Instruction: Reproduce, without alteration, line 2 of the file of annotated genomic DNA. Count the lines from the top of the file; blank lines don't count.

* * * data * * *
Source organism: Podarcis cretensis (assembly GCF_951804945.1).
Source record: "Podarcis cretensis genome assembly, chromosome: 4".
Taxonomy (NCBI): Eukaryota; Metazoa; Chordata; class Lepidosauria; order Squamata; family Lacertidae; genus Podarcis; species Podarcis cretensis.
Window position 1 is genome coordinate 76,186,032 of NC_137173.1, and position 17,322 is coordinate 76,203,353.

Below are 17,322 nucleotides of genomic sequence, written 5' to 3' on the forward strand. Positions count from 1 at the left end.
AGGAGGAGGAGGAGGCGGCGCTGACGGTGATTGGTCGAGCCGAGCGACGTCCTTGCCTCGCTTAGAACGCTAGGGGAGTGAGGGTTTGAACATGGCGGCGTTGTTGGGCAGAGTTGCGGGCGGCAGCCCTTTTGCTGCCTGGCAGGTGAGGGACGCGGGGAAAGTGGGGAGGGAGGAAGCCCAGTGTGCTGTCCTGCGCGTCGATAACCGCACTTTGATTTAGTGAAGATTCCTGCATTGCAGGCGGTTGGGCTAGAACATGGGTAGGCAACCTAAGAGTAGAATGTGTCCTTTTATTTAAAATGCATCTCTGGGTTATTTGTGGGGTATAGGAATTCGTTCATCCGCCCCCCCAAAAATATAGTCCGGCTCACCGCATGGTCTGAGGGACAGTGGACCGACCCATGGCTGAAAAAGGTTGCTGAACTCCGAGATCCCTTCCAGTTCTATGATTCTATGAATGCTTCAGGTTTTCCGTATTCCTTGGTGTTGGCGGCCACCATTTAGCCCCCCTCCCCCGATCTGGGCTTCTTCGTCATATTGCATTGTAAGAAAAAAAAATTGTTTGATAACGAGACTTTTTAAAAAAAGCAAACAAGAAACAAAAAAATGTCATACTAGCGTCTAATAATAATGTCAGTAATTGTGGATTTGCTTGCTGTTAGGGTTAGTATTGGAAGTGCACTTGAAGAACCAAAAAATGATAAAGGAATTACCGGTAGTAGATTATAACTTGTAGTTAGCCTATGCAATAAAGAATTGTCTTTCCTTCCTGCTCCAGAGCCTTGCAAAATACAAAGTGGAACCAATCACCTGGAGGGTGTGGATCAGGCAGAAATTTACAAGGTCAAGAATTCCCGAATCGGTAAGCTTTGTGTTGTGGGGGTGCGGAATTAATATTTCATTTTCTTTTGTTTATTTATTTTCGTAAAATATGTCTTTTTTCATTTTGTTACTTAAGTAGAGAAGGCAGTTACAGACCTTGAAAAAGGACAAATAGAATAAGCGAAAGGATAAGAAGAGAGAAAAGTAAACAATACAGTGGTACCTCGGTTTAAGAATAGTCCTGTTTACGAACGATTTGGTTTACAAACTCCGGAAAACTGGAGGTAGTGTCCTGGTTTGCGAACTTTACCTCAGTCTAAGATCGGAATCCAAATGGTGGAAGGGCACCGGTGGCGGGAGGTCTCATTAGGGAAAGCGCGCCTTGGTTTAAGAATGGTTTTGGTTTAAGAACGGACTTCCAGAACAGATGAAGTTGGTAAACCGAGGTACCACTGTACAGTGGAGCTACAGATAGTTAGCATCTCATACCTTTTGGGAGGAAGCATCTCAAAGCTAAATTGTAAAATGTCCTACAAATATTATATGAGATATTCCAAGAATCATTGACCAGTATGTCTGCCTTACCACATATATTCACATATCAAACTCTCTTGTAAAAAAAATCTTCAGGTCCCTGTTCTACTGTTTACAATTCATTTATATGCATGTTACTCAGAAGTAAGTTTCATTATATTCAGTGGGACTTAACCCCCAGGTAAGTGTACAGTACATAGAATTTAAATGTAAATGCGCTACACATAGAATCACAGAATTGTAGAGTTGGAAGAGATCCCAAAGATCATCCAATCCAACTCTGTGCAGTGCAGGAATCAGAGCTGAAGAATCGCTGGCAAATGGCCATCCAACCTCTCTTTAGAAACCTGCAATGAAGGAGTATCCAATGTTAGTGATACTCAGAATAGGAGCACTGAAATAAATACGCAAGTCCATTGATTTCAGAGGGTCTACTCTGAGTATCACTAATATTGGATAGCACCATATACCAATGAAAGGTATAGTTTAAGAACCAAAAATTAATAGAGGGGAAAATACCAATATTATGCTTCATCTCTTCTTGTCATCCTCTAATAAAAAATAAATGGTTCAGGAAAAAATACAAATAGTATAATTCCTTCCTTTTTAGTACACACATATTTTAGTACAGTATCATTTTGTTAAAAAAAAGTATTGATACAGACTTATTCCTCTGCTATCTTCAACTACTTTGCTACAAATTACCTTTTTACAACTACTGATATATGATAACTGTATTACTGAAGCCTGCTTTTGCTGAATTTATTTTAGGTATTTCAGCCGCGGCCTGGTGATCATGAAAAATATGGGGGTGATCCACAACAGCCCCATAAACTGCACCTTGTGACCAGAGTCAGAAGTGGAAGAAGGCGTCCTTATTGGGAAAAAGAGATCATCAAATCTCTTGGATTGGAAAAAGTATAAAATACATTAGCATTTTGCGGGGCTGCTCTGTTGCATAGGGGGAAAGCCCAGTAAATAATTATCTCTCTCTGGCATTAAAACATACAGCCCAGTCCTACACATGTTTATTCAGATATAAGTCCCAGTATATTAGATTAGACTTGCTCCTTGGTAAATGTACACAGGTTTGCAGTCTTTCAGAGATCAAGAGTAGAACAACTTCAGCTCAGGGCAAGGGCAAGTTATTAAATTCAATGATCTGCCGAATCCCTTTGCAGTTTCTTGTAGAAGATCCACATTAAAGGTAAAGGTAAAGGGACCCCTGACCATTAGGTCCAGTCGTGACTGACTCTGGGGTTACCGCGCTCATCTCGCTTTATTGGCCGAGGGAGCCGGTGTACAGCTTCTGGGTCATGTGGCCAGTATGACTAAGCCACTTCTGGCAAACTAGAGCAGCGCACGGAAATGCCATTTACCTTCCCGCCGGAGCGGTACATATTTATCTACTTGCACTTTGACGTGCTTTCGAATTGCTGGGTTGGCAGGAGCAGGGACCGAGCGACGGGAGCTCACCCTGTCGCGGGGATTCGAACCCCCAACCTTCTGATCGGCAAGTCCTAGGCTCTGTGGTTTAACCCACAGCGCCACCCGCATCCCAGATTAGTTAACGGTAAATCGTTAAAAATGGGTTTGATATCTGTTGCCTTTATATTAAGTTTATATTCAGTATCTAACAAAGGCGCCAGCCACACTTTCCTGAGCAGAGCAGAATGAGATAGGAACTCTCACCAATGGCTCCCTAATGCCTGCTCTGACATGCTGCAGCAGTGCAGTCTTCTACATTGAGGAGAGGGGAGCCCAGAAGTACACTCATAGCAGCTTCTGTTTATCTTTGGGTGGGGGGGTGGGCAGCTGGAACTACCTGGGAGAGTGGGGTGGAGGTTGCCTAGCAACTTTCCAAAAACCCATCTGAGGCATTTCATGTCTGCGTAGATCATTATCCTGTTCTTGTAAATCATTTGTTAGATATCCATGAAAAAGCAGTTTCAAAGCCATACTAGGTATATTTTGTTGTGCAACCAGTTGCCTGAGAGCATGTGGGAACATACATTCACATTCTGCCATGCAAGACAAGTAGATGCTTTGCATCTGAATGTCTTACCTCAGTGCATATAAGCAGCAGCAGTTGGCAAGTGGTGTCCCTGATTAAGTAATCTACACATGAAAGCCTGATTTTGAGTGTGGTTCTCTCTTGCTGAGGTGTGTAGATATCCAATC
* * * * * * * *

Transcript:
Source record: "Podarcis cretensis genome assembly, chromosome: 4".